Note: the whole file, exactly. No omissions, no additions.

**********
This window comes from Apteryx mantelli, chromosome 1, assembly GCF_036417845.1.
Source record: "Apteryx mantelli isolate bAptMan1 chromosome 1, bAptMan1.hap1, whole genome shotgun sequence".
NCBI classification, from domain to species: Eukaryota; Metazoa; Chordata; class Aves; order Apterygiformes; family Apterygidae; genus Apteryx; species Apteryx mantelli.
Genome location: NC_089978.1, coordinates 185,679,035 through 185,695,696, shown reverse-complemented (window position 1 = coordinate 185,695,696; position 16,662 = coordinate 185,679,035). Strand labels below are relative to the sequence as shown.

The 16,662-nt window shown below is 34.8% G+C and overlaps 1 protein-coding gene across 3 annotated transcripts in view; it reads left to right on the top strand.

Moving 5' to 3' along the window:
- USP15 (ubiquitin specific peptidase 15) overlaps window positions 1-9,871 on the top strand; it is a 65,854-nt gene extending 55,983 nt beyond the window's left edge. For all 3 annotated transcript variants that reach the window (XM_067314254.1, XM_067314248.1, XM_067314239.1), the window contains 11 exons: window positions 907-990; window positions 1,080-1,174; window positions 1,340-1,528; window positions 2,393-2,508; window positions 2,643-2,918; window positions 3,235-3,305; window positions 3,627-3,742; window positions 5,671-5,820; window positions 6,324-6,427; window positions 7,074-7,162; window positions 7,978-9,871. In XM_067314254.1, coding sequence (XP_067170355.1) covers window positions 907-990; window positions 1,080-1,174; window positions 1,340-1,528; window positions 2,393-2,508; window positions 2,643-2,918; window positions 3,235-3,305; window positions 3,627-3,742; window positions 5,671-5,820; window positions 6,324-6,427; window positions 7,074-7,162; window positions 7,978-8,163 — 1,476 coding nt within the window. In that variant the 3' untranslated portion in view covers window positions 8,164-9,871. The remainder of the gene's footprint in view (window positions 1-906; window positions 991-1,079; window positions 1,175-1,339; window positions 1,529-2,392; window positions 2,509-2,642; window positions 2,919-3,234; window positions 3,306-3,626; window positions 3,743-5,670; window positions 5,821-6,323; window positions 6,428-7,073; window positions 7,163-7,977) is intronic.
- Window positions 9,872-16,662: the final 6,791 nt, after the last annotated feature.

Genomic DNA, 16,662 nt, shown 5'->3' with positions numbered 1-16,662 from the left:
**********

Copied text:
This window comes from Apteryx mantelli, chromosome 1, assembly GCF_036417845.1.
Source record: "Apteryx mantelli isolate bAptMan1 chromosome 1, bAptMan1.hap1, whole genome shotgun sequence".
NCBI classification, from domain to species: Eukaryota; Metazoa; Chordata; class Aves; order Apterygiformes; family Apterygidae; genus Apteryx; species Apteryx mantelli.
Genome location: NC_089978.1, coordinates 185,679,035 through 185,695,696, shown reverse-complemented (window position 1 = coordinate 185,695,696; position 16,662 = coordinate 185,679,035). Strand labels below are relative to the sequence as shown.

The 16,662-nt window shown below is 34.8% G+C and overlaps 1 protein-coding gene across 3 annotated transcripts in view; it reads left to right on the top strand.

Moving 5' to 3' along the window:
- USP15 (ubiquitin specific peptidase 15) overlaps window positions 1-9,871 on the top strand; it is a 65,854-nt gene extending 55,983 nt beyond the window's left edge. For all 3 annotated transcript variants that reach the window (XM_067314254.1, XM_067314248.1, XM_067314239.1), the window contains 11 exons: window positions 907-990; window positions 1,080-1,174; window positions 1,340-1,528; window positions 2,393-2,508; window positions 2,643-2,918; window positions 3,235-3,305; window positions 3,627-3,742; window positions 5,671-5,820; window positions 6,324-6,427; window positions 7,074-7,162; window positions 7,978-9,871. In XM_067314254.1, coding sequence (XP_067170355.1) covers window positions 907-990; window positions 1,080-1,174; window positions 1,340-1,528; window positions 2,393-2,508; window positions 2,643-2,918; window positions 3,235-3,305; window positions 3,627-3,742; window positions 5,671-5,820; window positions 6,324-6,427; window positions 7,074-7,162; window positions 7,978-8,163 — 1,476 coding nt within the window. In that variant the 3' untranslated portion in view covers window positions 8,164-9,871. The remainder of the gene's footprint in view (window positions 1-906; window positions 991-1,079; window positions 1,175-1,339; window positions 1,529-2,392; window positions 2,509-2,642; window positions 2,919-3,234; window positions 3,306-3,626; window positions 3,743-5,670; window positions 5,821-6,323; window positions 6,428-7,073; window positions 7,163-7,977) is intronic.
- Window positions 9,872-16,662: the final 6,791 nt, after the last annotated feature.

Genomic DNA, 16,662 nt, shown 5'->3' with positions numbered 1-16,662 from the left: